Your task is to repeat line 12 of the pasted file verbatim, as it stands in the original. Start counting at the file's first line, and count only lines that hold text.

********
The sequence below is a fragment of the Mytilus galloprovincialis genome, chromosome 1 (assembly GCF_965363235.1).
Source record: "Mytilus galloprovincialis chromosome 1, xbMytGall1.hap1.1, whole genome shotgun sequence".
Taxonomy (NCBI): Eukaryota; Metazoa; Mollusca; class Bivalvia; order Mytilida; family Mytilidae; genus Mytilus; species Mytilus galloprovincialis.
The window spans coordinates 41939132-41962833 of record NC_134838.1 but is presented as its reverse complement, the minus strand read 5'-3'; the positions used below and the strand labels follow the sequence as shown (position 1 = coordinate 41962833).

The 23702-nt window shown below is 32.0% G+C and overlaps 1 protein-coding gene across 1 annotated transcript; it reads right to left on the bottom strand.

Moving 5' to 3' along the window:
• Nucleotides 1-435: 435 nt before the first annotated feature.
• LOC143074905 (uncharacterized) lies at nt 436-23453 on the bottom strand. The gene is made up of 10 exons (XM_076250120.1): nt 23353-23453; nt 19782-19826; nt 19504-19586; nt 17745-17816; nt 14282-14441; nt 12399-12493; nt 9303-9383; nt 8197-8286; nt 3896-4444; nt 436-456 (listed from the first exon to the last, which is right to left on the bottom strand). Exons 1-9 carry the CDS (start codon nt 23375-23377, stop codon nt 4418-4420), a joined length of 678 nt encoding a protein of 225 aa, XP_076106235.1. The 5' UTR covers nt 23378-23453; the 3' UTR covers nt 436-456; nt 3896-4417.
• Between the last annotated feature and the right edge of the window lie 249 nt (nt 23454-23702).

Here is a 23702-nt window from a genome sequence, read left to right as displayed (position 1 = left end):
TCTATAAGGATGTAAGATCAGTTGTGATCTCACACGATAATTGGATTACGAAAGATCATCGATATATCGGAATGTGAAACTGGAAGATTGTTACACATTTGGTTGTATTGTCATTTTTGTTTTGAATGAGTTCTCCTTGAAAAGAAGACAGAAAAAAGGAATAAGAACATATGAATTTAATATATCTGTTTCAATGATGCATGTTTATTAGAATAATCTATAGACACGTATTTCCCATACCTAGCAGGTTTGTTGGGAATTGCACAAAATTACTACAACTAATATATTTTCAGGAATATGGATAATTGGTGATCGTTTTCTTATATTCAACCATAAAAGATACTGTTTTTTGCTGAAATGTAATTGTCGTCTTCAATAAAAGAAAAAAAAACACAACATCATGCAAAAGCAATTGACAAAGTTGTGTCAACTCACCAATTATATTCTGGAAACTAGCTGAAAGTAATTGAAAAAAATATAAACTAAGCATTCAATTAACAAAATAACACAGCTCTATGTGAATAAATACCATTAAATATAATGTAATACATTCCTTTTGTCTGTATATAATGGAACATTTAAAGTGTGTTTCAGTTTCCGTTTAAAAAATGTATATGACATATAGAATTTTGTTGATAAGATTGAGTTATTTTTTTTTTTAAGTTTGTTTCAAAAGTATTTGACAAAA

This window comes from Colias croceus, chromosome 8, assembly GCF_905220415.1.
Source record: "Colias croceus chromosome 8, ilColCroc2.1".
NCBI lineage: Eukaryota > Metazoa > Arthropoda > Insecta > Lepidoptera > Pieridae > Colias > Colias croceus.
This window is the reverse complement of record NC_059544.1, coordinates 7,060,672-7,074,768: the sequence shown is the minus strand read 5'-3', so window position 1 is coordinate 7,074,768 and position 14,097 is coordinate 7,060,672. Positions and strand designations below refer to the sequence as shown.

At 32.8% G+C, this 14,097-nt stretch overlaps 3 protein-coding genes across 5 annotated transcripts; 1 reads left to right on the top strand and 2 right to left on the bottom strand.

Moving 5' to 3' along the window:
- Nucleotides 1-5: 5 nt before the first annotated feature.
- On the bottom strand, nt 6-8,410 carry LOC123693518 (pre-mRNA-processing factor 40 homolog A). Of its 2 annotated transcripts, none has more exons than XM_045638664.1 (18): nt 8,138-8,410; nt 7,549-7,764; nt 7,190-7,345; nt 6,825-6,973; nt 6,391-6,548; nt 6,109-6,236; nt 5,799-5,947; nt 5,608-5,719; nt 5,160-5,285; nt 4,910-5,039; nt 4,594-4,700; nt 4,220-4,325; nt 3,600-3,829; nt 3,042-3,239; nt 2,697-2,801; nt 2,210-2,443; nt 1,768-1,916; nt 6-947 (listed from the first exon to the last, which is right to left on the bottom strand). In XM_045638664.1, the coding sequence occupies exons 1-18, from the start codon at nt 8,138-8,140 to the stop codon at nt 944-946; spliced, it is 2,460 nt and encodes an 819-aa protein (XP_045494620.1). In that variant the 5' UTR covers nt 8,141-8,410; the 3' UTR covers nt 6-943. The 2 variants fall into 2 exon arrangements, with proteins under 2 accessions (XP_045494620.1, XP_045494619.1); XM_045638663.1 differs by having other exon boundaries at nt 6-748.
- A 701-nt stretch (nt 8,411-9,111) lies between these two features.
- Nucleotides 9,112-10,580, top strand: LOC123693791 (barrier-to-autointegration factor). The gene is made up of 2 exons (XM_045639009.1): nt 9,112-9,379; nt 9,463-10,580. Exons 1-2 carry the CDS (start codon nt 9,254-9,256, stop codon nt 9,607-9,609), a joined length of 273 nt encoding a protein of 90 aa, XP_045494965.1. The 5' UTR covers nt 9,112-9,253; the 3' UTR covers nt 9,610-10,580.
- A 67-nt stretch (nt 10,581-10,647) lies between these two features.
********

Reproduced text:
This window comes from Colias croceus, chromosome 8, assembly GCF_905220415.1.